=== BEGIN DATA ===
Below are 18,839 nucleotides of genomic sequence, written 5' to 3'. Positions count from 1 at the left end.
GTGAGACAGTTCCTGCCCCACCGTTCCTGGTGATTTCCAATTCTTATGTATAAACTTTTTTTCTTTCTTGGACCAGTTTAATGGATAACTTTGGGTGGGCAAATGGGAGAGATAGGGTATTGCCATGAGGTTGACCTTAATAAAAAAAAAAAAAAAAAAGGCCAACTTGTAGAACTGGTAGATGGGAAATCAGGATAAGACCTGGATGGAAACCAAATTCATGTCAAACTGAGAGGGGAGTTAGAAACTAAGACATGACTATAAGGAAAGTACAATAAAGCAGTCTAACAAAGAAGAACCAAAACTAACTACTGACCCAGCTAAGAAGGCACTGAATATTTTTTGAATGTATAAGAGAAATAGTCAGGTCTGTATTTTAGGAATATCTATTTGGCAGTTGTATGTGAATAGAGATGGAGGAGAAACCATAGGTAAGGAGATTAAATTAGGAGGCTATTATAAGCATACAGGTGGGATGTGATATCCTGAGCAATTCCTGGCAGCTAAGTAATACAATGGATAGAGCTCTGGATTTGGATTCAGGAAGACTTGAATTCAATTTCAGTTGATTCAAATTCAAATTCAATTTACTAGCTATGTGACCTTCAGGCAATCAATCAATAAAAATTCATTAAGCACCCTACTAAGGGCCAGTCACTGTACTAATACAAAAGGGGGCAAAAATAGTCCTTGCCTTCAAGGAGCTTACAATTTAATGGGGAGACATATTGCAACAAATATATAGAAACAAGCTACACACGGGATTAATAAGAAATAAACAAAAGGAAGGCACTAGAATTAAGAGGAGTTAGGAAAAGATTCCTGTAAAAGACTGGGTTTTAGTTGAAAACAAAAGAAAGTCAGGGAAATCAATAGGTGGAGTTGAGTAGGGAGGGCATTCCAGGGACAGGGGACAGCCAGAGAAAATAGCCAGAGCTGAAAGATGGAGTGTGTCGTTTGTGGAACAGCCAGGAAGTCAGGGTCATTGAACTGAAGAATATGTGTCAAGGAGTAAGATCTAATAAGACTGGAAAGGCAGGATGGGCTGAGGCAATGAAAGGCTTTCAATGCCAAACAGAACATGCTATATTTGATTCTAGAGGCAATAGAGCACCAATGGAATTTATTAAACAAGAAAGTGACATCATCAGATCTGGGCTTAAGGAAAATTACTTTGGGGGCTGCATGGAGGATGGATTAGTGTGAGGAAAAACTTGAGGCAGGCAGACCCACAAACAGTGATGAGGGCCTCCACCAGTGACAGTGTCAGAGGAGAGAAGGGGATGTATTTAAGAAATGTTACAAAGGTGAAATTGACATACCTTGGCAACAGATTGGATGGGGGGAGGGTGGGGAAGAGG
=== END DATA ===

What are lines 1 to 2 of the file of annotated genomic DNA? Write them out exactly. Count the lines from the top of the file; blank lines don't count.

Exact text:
Below are 18,839 nucleotides of genomic sequence, written 5' to 3'. Positions count from 1 at the left end.
GTGAGACAGTTCCTGCCCCACCGTTCCTGGTGATTTCCAATTCTTATGTATAAACTTTTTTTCTTTCTTGGACCAGTTTAATGGATAACTTTGGGTGGGCAAATGGGAGAGATAGGGTATTGCCATGAGGTTGACCTTAATAAAAAAAAAAAAAAAAAAGGCCAACTTGTAGAACTGGTAGATGGGAAATCAGGATAAGACCTGGATGGAAACCAAATTCATGTCAAACTGAGAGGGGAGTTAGAAACTAAGACATGACTATAAGGAAAGTACAATAAAGCAGTCTAACAAAGAAGAACCAAAACTAACTACTGACCCAGCTAAGAAGGCACTGAATATTTTTTGAATGTATAAGAGAAATAGTCAGGTCTGTATTTTAGGAATATCTATTTGGCAGTTGTATGTGAATAGAGATGGAGGAGAAACCATAGGTAAGGAGATTAAATTAGGAGGCTATTATAAGCATACAGGTGGGATGTGATATCCTGAGCAATTCCTGGCAGCTAAGTAATACAATGGATAGAGCTCTGGATTTGGATTCAGGAAGACTTGAATTCAATTTCAGTTGATTCAAATTCAAATTCAATTTACTAGCTATGTGACCTTCAGGCAATCAATCAATAAAAATTCATTAAGCACCCTACTAAGGGCCAGTCACTGTACTAATACAAAAGGGGGCAAAAATAGTCCTTGCCTTCAAGGAGCTTACAATTTAATGGGGAGACATATTGCAACAAATATATAGAAACAAGCTACACACGGGATTAATAAGAAATAAACAAAAGGAAGGCACTAGAATTAAGAGGAGTTAGGAAAAGATTCCTGTAAAAGACTGGGTTTTAGTTGAAAACAAAAGAAAGTCAGGGAAATCAATAGGTGGAGTTGAGTAGGGAGGGCATTCCAGGGACAGGGGACAGCCAGAGAAAATAGCCAGAGCTGAAAGATGGAGTGTGTCGTTTGTGGAACAGCCAGGAAGTCAGGGTCATTGAACTGAAGAATATGTGTCAAGGAGTAAGATCTAATAAGACTGGAAAGGCAGGATGGGCTGAGGCAATGAAAGGCTTTCAATGCCAAACAGAACATGCTATATTTGATTCTAGAGGCAATAGAGCACCAATGGAATTTATTAAACAAGAAAGTGACATCATCAGATCTGGGCTTAAGGAAAATTACTTTGGGGGCTGCATGGAGGATGGATTAGTGTGAGGAAAAACTTGAGGCAGGCAGACCCACAAACAGTGATGAGGGCCTCCACCAGTGACAGTGTCAGAGGAGAGAAGGGGATGTATTTAAGAAATGTTACAAAGGTGAAATTGACATACCTTGGCAACAGATTGGATGGGGGGAGGGTGGGGAAGAGG